Fiat builds 'foundations' ahead of new fleet push
16 July 2009
Fiat is about to announce a new plan to establish a credible footprint in the contract hire and leasing market, following a large-scale review of the UK business that involved a virtual withdrawal from fleet sales, especially daily rental.
"The issue we had with fleet was that we were selling cars and not even covering costs," said Fiat sales director Andrew Sproston. "So we concentrated on the economics and pulled out of daily rental operation, and we're in the process of putting a strategy together."
The new announcement is imminent, with the firm looking to target both the end user and contract hire companies. "The fleet market is not all about daily rental, and that's the message we've had to get through," said Sproston. Fiat fleet boss Adam Pumfrey was made redundant earlier this year, so the reshaped fleet operation won't include a dedicated fleet director role.
"We're looking at getting the foundations in place - there's no point selling loads of cars for market share but no money," Sproston told BusinessCar. "RVs are up and the cars are more desirable so we don't have to give discounts. Going back, it was a sale at all cost and it's taken us a long time to build back up from that."
The change will include a portfolio approach, with Fiat, Alfa Romeo, the Fiat Professional commercial vehicle brand and even luxury badge Maserati coming together as one offering.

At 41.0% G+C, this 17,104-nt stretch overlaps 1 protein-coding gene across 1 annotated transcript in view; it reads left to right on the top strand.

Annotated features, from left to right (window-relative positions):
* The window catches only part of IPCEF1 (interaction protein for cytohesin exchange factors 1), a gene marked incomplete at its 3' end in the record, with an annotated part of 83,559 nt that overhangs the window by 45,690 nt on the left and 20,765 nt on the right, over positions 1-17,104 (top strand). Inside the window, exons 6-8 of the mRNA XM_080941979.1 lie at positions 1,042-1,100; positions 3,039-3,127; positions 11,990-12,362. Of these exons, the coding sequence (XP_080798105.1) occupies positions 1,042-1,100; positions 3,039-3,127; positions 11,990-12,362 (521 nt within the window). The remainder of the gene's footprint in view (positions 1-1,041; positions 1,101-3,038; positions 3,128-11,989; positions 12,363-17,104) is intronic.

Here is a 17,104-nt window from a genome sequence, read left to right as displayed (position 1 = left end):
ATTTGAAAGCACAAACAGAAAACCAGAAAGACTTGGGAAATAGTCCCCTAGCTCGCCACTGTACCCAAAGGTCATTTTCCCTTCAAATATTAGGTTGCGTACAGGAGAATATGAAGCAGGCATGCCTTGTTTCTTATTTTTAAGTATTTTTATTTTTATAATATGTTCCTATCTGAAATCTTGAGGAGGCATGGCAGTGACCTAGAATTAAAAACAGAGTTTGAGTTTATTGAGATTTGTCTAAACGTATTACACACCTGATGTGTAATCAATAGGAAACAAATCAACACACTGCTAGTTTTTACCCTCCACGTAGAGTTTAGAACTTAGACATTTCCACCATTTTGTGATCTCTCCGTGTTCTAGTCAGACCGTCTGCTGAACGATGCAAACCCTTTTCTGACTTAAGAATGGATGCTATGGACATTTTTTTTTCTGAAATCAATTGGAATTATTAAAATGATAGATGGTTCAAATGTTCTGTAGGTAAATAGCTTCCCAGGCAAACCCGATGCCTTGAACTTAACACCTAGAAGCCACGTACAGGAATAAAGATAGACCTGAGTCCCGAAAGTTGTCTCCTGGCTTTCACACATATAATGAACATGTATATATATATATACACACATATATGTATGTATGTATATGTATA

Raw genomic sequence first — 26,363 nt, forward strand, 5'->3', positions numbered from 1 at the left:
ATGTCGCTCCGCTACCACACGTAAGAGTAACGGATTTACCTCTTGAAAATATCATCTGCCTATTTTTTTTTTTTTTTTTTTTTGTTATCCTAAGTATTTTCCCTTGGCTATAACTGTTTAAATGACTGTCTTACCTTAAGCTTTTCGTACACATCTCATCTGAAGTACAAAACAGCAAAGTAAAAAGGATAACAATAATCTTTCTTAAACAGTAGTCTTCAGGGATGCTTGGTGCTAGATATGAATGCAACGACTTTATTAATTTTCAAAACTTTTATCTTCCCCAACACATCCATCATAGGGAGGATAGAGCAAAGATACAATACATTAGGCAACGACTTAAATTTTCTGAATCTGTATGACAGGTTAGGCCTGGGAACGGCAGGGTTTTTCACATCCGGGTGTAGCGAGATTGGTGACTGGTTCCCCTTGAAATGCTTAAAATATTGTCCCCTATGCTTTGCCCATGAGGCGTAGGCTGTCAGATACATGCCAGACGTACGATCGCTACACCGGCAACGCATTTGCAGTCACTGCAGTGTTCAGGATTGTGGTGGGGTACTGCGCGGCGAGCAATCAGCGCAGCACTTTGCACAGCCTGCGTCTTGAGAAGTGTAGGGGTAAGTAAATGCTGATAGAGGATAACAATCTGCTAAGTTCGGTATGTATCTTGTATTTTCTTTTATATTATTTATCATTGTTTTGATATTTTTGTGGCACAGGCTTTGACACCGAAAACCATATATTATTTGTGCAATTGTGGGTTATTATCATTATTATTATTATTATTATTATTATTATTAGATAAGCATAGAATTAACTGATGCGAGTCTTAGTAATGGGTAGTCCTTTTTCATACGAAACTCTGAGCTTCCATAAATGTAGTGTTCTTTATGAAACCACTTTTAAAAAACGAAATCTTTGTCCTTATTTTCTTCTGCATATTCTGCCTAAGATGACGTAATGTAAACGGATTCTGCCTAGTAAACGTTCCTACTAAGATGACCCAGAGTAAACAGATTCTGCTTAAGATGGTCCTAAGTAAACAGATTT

"We were losing £50m per year as an operation," said Sproston. "Retail is profitable most of the time and it was very clear that we needed to change the network and focus on retail sales." But despite prioritising retail to rebuild profitability, he claimed corporate sales are vital. "To be successful in the UK you have to fix fleet, it's not like it's 10% of the market - it's dominant," he said. "Fleet is critical to our long-term success but we have to get it right. We have to engage with the end user and work with contract hire"
Part of this is Fiat Group meeting with the top 20 leasing firms. "People don't know our products, we need to become more professional and tell people this is who we are and this is what we do" said Sproston. "It's really about people saying, hang on, this brand is on the move. Otherwise there's no point in us being here."